Sirach, however, has a very different view of life and of God, one that should make many people squirm. Sirach’s God is an impartial and incorruptible judge, who is not swayed by a person’s rank, station in life, power or wealth. God listens to the merits of each case and renders judgment in favour of the one who has been truly wronged. In other words, unjust and devious folks cannot expect any preferential treatment — God is beyond human manipulation.
God will listen to the prayers of the humble, oppressed and persecuted and will respond with justice and deliverance. Some might object that this does not appear to be the case — many wicked and unjust folks die in their beds at advanced ages without ever paying the price for their actions.
Innocent blood, corruption and oppression seem endless. The Bible teaches us to see the big picture — justice often takes time, but it always arrives. The Israelites endured slavery, exile and persecution for centuries without losing their faith. As the old saying goes, “the wheels of justice grind slowly but exceedingly fine.”
Communism and Nazism were both defeated — to be replaced by other horrors to be sure — but in the end God’s way will prevail. A cold, impersonal universe in which there is no meaning or justice is enough to drive anyone mad. The firm belief that God is present even in life’s messiness, horror and suffering gives us hope and courage to keep soldiering on and the inspiration to do our best to create a better world.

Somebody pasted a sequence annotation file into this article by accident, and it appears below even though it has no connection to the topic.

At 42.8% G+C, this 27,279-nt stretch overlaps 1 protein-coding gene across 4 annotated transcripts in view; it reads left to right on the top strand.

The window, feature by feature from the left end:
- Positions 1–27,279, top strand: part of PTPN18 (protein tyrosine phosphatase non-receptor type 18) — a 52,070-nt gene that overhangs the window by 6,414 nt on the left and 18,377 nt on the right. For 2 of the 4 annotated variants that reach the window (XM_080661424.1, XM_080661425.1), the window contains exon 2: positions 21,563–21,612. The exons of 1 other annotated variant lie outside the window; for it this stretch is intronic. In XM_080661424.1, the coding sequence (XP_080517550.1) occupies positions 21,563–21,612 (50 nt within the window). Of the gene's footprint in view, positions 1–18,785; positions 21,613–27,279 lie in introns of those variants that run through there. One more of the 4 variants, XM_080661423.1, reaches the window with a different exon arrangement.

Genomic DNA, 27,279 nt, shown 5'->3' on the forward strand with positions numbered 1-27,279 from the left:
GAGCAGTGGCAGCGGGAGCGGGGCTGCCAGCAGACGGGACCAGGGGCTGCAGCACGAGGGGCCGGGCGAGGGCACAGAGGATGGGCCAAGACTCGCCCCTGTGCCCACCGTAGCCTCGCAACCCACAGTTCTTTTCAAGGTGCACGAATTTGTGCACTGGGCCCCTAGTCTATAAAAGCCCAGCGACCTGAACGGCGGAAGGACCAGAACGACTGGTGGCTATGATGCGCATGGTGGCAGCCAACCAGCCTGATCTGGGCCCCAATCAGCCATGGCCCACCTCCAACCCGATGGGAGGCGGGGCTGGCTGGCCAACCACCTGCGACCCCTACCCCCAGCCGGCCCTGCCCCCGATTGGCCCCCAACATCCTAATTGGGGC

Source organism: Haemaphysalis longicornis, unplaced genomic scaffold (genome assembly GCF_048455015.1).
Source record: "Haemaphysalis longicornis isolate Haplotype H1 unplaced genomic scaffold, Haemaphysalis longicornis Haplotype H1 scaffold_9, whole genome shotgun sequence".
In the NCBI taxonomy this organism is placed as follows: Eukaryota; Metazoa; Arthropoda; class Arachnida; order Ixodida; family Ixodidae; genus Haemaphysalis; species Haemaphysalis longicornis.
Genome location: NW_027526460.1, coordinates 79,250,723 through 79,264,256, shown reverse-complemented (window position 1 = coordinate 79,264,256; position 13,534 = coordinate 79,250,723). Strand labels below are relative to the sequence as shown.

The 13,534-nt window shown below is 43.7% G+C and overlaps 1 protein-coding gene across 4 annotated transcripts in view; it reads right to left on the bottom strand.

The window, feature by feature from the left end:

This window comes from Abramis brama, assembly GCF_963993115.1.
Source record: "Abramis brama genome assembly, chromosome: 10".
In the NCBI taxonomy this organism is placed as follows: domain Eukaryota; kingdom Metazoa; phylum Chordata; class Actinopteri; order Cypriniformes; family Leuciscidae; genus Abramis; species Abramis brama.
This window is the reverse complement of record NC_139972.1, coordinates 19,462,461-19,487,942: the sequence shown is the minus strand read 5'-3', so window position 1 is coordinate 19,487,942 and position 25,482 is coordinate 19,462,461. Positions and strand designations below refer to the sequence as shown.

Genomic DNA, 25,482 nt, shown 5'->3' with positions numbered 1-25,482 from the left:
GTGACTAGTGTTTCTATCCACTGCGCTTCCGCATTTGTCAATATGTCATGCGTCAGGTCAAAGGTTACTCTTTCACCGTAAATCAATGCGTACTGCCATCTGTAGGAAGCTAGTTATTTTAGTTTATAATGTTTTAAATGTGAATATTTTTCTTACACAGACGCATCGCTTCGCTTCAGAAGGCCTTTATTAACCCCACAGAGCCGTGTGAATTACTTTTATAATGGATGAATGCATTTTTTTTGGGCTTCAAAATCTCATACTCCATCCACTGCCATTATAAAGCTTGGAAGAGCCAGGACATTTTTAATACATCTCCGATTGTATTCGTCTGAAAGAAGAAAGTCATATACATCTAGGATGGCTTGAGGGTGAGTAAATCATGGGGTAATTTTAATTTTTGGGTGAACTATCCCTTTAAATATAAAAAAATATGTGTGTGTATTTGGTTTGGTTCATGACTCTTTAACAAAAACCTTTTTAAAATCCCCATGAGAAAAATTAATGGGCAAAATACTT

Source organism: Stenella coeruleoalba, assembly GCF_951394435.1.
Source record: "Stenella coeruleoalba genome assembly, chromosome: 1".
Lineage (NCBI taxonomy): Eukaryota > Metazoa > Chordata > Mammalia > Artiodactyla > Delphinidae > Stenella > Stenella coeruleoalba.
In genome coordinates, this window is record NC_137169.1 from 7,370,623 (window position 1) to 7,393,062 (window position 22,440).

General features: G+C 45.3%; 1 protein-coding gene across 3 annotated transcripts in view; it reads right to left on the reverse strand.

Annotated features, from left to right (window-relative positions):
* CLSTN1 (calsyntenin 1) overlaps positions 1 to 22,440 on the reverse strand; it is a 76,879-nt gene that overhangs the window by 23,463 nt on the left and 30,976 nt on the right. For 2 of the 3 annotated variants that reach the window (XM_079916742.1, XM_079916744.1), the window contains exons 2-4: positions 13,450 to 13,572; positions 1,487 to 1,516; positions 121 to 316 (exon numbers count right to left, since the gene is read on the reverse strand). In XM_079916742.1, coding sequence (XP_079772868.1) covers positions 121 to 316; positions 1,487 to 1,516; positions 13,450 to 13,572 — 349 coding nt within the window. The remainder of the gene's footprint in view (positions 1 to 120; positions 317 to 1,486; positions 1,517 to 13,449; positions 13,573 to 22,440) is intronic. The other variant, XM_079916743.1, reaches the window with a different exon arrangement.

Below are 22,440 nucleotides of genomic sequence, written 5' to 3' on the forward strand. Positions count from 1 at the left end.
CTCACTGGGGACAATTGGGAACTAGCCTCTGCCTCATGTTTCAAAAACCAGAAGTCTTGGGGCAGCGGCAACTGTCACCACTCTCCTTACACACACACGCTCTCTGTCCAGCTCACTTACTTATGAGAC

The author of 2 Timothy — possibly but not likely Paul — knew well the presence of God in suffering and persecution. He celebrated having endured the race of a life in faith to the end. Note that there is nothing said about finishing in first place but merely finishing the race — effort is what counts. He was very conscious that for the most part his sole support was the Lord’s presence. We are never alone; we are never without resources in our own race. We need but open our minds and hearts to the divine assistance that is ours for the asking.
The pages of history are peppered with the dark exploits of tyrants, madmen and murderers, but a fair amount of the evil in the world is at the hands of the “respectable and righteous.” People in this category do what is correct and “good” according to their culture and traditions, or more often than not merely the opinions of others. Their names will not usually be splashed across the front pages of newspapers and they may pass their lives as respected pillars of the community. They lack one vital element of true humanity: self-knowledge.
The Pharisee in the story — and we shouldn’t beat up on Pharisees, for they were no different than we are — was quite religiously and socially respectable. He did not, however, see the darkness, selfishness and injustice in himself. Instead, he projected it all on the hated tax collector.
The tax collector had no mask or aura of respectability to hide behind. Quite the opposite, he was the epitome of all that others hated and despised. But he knew it, didn’t like it, and wanted to do better. He begged God for forgiveness. Jesus insisted that this man was “right with God,” not the respectable one.
Self-righteousness can rob us of compassion, understanding and sensitivity to the pain of others. Self-knowledge, humility and acknowledgment of sinfulness are essential elements of healing and spiritual growth.
In recent years, the Church has been humbled and forced to face its own sinfulness. For too long it was simply projected on other groups and individuals. In the end, this will be something positive, for out of this purification will emerge a Church more humble, compassionate and holy.